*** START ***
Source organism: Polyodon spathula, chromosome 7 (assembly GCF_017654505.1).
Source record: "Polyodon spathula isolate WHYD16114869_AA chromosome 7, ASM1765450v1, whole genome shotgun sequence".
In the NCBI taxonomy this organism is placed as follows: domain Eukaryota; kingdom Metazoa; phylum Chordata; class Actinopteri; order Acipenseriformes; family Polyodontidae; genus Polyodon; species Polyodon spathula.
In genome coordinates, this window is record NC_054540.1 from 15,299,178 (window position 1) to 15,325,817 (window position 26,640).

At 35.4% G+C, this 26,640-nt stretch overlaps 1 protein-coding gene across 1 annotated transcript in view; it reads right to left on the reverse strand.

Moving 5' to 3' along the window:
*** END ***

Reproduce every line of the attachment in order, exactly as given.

Source organism: Polyodon spathula, chromosome 7 (assembly GCF_017654505.1).
Source record: "Polyodon spathula isolate WHYD16114869_AA chromosome 7, ASM1765450v1, whole genome shotgun sequence".
In the NCBI taxonomy this organism is placed as follows: domain Eukaryota; kingdom Metazoa; phylum Chordata; class Actinopteri; order Acipenseriformes; family Polyodontidae; genus Polyodon; species Polyodon spathula.
In genome coordinates, this window is record NC_054540.1 from 15,299,178 (window position 1) to 15,325,817 (window position 26,640).

At 35.4% G+C, this 26,640-nt stretch overlaps 1 protein-coding gene across 1 annotated transcript in view; it reads right to left on the reverse strand.

Moving 5' to 3' along the window: